SIERRA VISTA — The batter’s box Darick Hall stepped into Wednesday afternoon wasn’t outlined in chalk and, instead of fending off pitches, he was answering questions from his former teacher and a gym filled with eager middle school students.
Hall, a 2013 Buena High School graduate and a first baseman with the Reading Fightin’ Phils, the Double-A affiliate of the Philadelphia Phillies, gave advice he has learned on his journey to the major leagues to Joyce Clark Middle School (JCMS) students.
“During the (season) we do this (type of thing) at schools in the area, but it’s nice to be back here doing the same thing,” Hall said.
Eric Krieg, a PE teacher at JCMS, taught Hall at Buena and invited the professional baseball player to speak about the hard work and dedication he put in to have the success and make his dreams become a reality.
Seeing and hearing what Hall had to say was something special for JCMS seventh-grader Omar Rodriguez.
“It’s pretty exciting because he’s a (professional) baseball player,” he said. “I like baseball too and I want to be like that when I get older.”
When asked what he hoped the students took away from the question-and-answer session, Hall said he wanted them to learn hard work pays off and that education is important.
“If you want to be a good athlete, you have to be a good student, first and foremost,” he told the packed gymnasium.
His message of keeping grades up and maintaining a good performance in school is what stuck out most to Rodriguez, who said the most important thing he learned was “that education gets you places.”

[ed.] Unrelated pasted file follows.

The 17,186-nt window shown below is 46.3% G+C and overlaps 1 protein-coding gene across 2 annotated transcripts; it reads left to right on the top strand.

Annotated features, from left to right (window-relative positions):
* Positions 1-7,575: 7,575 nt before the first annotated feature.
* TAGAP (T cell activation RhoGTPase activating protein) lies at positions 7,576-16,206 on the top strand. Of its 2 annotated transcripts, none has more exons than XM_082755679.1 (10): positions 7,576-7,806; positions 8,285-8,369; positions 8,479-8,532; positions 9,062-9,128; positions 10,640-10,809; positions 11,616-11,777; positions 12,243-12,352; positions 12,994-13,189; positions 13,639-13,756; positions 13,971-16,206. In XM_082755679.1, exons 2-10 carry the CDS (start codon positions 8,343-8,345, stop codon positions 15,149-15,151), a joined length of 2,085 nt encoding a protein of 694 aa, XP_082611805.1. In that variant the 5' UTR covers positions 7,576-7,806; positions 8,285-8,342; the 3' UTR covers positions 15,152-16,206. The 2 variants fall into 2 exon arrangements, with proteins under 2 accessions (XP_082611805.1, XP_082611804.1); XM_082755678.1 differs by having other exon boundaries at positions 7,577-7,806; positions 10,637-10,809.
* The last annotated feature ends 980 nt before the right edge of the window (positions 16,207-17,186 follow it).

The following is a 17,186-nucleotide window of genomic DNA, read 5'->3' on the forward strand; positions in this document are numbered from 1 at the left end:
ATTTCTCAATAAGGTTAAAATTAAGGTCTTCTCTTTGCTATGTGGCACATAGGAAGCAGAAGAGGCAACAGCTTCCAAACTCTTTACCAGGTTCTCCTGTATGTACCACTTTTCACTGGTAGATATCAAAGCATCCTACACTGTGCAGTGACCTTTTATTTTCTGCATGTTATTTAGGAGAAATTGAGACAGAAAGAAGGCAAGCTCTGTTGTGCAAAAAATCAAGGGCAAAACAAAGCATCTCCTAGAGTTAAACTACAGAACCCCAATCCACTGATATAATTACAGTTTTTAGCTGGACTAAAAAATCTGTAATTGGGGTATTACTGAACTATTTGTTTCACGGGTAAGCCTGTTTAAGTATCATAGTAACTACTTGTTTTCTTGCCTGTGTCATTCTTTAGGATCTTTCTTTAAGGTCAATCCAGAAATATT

Hall was introduced to baseball by his family. He grew up watching his uncles have success on the diamond at Buena and at the collegiate level. It was after seeing his uncle Shane Hall get drafted that Hall set his goal to make it to the major leagues.
“I always thought of baseball as a dream,” Hall told the Herald/Review earlier this year. “I always wanted a chance to play at the highest level ... I chose to chase the dream.”
After graduating from Buena, Hall went on to play at Cochise College. He told the room of seventh- and eighth-graders that he didn’t have big name colleges recruiting him out of high school and the schools that were paying attention to him were the local junior colleges. Hall said the high reputation and success the Cochise College program has and his love for his hometown is what made him want to attend school in Douglas for two years. Hall traded his Apaches uniform for the Patriots of Dallas Baptist University, where he played one season before being drafted in 2016.
Even though he left school early, Hall is close to completing his degree in Interdialiniary Studies: kinesiology and sociology, through Dallas Baptist University.
Hall led the Fightin’ Phils in home runs, runs batted in and walks this past season. He won the Eastern League home run derby and was on the league’s all-star team.
“Pro ball is tough. Just like anything you do in life,” Hall told the Herald/Review earlier this year. “(The minors are) like a crazy hard internship — because baseball is a skilled sport, you have to craft your skill.”
Hall hopes athletes from Sierra Vista and the surrounding areas realize that just because they are from a “small” town doesn’t mean they can’t achieve their goals.
“Just because we are from a semi-small town doesn’t mean they have to think small,” he said. “I know kids from way smaller towns that are doing what I’m doing.”